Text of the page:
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Team Trump's assurances about the deficit suddenly look quite a bit worse

The White House recently boasted that the U.S. budget deficit "is coming down, and it's coming down rapidly." Team Trump is now quietly admitting the opposite.
A twenty dollar bill. (Photo by Mark Wilson/Getty)
A twenty dollar bill.

A couple of months ago, Larry Kudlow, the director of the Trump White House's National Economic Council, boasted that the U.S. budget deficit "is coming down, and it's coming down rapidly." This was, of course, spectacularly wrong. Though the deficit shrunk during Barack Obama's presidency, it's grown considerably larger since Donald Trump took office.

Asked soon after how he managed to get reality backwards, Kudlow conceded that the deficit isn't really coming down now, but he believes it will start shrinking in the near future as Republican economic policies continue to kick in.

Maybe he ought to take a fresh look at this. The Wall Street Journal  reported yesterday:

The Trump administration expects annual budget deficits to rise nearly $100 billion more than previously forecast in each of the next three years, pushing the federal deficit above $1 trillion starting next year. [...]The White House budget office now estimates that the deficit will rise to nearly $1.1 trillion in the fiscal year that begins this October, or 5.1% of gross domestic product, up from $984 billion projected in February's budget proposal.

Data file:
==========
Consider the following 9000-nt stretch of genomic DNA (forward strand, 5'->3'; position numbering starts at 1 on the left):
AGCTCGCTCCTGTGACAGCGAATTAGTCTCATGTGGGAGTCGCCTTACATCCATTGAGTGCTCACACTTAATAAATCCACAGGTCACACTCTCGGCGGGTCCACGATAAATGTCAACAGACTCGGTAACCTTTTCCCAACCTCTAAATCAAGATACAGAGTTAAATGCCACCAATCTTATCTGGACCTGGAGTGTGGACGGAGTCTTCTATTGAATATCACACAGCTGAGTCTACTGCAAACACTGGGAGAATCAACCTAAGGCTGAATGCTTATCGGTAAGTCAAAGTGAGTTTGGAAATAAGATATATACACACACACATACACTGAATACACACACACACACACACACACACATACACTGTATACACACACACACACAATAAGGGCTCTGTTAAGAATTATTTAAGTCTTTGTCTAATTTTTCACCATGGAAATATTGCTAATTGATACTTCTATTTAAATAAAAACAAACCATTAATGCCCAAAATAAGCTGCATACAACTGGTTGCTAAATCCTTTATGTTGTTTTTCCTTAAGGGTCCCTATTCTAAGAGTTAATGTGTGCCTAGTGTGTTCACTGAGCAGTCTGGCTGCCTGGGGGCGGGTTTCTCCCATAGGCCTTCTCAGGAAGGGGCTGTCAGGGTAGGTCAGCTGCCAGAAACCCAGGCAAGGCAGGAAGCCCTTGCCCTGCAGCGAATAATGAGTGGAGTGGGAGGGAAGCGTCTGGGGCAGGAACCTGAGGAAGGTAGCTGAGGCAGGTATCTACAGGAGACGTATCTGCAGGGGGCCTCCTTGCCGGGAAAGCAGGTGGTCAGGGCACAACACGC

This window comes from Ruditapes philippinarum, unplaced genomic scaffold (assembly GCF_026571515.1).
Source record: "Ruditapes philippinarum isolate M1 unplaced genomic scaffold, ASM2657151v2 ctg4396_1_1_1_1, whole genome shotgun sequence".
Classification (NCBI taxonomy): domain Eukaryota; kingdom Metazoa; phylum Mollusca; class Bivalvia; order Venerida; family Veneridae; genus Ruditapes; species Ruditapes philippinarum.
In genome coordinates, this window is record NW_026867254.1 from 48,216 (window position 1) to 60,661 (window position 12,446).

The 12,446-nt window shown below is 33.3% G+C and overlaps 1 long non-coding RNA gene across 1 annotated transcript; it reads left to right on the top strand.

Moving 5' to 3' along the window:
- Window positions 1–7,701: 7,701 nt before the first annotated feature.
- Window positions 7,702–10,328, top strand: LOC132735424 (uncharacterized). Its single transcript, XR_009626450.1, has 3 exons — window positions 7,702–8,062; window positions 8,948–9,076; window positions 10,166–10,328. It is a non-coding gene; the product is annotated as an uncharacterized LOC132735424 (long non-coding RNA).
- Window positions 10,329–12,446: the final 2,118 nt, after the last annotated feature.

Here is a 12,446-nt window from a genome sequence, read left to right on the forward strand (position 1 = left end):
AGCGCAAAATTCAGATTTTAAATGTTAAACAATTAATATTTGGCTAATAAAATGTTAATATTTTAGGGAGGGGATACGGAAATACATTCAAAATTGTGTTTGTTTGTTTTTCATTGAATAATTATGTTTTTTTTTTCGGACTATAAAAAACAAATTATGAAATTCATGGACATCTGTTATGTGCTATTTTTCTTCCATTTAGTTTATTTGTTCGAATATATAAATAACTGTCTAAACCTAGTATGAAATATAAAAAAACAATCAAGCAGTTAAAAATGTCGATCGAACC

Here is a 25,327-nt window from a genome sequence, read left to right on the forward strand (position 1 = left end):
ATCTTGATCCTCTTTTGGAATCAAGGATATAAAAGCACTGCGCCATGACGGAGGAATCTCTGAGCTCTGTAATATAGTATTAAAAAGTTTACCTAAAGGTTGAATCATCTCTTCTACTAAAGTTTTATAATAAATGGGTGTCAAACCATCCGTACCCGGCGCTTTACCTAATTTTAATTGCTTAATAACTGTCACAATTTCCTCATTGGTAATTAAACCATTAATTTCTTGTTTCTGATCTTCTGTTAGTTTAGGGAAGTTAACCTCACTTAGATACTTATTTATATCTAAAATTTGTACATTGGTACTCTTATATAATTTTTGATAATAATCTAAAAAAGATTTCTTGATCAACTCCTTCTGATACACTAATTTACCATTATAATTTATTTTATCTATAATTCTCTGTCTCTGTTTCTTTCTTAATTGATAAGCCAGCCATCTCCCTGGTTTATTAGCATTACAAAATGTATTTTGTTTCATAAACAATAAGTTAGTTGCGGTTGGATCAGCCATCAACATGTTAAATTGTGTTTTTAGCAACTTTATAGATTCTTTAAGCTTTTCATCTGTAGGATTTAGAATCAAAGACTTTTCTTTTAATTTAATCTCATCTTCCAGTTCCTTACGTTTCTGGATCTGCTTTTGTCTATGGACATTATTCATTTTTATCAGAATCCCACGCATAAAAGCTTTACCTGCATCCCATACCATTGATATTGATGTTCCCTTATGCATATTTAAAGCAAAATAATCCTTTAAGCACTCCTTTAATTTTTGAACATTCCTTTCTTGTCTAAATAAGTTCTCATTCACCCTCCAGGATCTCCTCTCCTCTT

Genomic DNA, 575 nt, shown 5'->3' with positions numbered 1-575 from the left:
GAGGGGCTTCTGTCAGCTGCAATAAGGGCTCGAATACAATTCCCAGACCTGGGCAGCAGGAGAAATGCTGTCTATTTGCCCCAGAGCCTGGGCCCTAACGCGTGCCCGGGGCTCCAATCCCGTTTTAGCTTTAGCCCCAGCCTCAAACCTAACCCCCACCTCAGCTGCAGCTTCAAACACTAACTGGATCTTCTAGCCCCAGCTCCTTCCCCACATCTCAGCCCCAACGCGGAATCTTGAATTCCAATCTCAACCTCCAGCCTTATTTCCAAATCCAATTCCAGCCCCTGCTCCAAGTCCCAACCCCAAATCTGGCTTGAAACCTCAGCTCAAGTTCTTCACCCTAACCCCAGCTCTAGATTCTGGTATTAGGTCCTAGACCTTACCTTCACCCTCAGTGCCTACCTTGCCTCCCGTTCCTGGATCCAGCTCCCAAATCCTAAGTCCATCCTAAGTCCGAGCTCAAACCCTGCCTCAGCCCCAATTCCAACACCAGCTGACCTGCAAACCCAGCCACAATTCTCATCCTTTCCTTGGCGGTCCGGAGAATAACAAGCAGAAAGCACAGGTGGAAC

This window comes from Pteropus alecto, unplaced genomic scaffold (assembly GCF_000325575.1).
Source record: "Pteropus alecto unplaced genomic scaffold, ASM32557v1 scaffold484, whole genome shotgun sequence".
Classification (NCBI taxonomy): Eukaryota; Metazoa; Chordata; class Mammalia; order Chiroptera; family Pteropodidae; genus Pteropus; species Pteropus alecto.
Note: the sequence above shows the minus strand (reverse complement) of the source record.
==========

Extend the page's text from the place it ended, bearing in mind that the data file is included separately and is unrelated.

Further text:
According to the White House budget blueprint from February, the Trump administration expected to add $7.1 trillion in cumulative deficits to the national debt over the next 10 years. This new revision has increased that total to $8 trillion.

These latest figures tell us a few important things. First, Larry Kudlow's track record for accuracy on issues like these really is embarrassing. Second, Donald Trump's campaign commitments about balancing the budget should probably be near the top of the list of his broken promises.

Third, every Republican who said the GOP tax breaks for the wealthy would pay for themselves ought to face some renewed questioning about how very wrong they were.

I should emphasize that I'm not a deficit hawk, and I firmly believe that larger deficits, under some circumstances, are absolutely worthwhile and necessary.

These are not, however, the proper circumstances. When the economy is in trouble, it makes sense for the United States to borrow more, invest more, cushion the blow, and help strengthen the economy.

The Trump White House and the Republican-led Congress, however, decided to approve massive tax breaks for the wealthy and big corporations when the economy was already healthy -- not because they were addressing a policy need, but because they were fulfilling an ideological goal.